Maternal Mortality and Morbidity

  • Make Motherhood Safe

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    Childbirth, one of life’s greatest joys, can morph into tragedy when the infant’s mother dies. Even one death is one too many. Thankfully, most maternal deaths — 80 percent in one state study — are preventable. And for every new mother who dies in Texas, another 50 to 100 experience serious, life-threatening conditions. Building on the work of state and national maternal health experts, Texas physicians propose a clinically proven list of interventions to counter this troubling trend.

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  • Want to know more about Healthy Texas Women and Family Planning in Texas?

    This website includes the latest information from the Texas Health and Human Services Commission on the program eligibility process, patient benefits, program fact sheets, and outreach materials for three programs:

    What else, you ask? You will find the updated version of THE TEXAS Long-Acting Reversible Contraception TOOLKIT which provides information that physicians and their teams can use to increase LARC availability and addresses some common billing and reimbursement questions. Interested in helping identify and provide treatment for women with postpartum depression? The Texas Clinician’s Postpartum Depression Toolkit (Vol2) is available to put all of the pieces together – from screening tools and treatment to coding and billing for uninsured and underinsured women.

  • Saving Texas Mothers’ Lives Possible, New Report Shows

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    Almost 40 percent of Texas women who died while pregnant or within a year of giving birth in 2012 did so for causes related to their pregnancy, the Maternal Mortality and Morbidity Task Force and Department of State Health Services Joint Biennial Report says. Most of those deaths were preventable.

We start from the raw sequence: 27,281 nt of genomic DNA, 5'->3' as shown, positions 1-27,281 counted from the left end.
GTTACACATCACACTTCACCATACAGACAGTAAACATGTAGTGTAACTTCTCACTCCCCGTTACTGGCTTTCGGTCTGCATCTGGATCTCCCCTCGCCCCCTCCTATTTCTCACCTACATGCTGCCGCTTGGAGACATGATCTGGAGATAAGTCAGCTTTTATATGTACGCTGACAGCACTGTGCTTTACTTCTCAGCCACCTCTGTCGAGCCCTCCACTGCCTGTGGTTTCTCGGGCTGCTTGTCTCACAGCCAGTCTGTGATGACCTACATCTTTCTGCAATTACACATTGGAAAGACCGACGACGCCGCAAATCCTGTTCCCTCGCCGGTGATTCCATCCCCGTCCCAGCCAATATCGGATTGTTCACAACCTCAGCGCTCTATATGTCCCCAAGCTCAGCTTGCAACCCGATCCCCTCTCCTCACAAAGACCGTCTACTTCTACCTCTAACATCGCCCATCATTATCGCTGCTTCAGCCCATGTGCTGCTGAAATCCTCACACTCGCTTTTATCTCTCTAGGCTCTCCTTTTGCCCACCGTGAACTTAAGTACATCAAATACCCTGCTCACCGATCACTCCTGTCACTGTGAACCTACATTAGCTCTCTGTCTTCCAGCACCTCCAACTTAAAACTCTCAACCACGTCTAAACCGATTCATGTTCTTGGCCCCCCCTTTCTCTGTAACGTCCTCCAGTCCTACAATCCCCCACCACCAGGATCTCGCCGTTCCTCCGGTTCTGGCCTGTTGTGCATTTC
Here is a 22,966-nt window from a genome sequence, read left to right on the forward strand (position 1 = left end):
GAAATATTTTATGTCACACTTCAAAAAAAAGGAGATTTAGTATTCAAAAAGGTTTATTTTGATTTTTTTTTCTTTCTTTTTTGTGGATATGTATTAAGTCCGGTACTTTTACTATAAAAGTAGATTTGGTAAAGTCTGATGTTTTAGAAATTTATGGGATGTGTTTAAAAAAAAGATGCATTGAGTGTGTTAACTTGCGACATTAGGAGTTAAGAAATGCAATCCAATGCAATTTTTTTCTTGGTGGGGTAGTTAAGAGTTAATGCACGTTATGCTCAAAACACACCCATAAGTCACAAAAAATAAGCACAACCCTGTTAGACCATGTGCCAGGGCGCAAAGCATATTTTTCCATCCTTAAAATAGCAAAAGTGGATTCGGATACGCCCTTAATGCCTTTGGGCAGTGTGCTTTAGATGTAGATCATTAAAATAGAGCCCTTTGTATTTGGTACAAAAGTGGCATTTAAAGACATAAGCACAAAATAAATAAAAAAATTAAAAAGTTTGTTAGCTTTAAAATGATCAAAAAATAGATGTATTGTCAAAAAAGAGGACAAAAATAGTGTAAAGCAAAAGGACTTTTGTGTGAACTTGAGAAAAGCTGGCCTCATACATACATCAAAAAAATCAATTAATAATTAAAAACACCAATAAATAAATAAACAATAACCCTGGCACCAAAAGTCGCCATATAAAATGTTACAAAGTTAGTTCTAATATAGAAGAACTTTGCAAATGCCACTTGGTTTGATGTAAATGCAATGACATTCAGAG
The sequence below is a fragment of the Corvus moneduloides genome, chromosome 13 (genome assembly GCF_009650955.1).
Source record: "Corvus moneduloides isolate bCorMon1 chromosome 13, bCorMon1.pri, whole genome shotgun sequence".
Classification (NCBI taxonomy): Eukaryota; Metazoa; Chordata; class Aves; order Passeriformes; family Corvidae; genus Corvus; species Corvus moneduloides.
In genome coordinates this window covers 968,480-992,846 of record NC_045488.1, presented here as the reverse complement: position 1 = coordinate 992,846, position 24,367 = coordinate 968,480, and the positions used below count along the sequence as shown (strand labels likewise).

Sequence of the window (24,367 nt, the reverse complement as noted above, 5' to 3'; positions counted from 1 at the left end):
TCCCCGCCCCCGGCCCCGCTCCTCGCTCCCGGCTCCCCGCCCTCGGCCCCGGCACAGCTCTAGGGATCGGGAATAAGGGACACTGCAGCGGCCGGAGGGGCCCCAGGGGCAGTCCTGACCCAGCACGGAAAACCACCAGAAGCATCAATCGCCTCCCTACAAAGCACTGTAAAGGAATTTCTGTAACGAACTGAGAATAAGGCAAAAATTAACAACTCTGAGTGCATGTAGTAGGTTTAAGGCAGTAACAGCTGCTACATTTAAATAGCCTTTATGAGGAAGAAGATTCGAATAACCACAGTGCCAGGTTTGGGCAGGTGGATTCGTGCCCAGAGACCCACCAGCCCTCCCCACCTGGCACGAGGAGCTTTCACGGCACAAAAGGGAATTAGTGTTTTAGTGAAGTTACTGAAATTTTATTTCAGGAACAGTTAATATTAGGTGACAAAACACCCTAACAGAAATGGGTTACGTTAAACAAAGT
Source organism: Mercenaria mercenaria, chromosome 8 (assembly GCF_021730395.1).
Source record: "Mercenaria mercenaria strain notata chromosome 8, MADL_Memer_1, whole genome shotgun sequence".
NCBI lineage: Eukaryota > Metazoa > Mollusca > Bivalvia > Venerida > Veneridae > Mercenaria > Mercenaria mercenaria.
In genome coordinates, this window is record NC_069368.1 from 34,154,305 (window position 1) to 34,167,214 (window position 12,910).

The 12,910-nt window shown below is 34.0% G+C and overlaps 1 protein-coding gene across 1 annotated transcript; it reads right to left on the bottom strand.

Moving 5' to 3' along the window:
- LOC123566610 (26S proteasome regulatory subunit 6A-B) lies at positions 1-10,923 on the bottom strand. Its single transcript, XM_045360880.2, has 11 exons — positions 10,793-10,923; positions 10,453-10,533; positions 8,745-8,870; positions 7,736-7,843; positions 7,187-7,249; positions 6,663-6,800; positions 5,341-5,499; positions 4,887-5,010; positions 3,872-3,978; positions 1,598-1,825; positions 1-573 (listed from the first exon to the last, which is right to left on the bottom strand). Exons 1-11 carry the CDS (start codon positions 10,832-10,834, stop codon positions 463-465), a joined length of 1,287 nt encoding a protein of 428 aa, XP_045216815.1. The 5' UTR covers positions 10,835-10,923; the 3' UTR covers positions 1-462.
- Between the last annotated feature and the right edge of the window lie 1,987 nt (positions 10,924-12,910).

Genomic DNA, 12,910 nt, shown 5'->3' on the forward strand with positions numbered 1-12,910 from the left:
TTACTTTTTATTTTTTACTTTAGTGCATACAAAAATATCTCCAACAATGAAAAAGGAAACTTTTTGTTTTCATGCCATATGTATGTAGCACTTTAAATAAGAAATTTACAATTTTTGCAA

End Maternal Deaths in Texas Now. Here's How.  
  • TMA House Sets "Zero Maternal Deaths" Goal

    Along with his 8-point plan to improve maternal health in Texas, TMA Immediate Past President Carlos Cardenas, MD, won approval for his goal to eliminate maternal deaths in the state. “One maternal death is one too many,” he said.

    How TMA Proposes to Make Sure it's Safe to be a Mom in Texas   
  • Does Texas Still Have a Maternal Health Crisis? You Bet It Does

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    According to a new DSHA report released this week, some people might think Texas' maternal health crisis isn't really a crisis at all. But physicians know better, saying maternal death and illness remain serious problems that need a lot of attention. "We're not excelling even with the new numbers."

    Maternal Death and Illness Remains a Serious Problem  
  • TMA Maternal Health Congress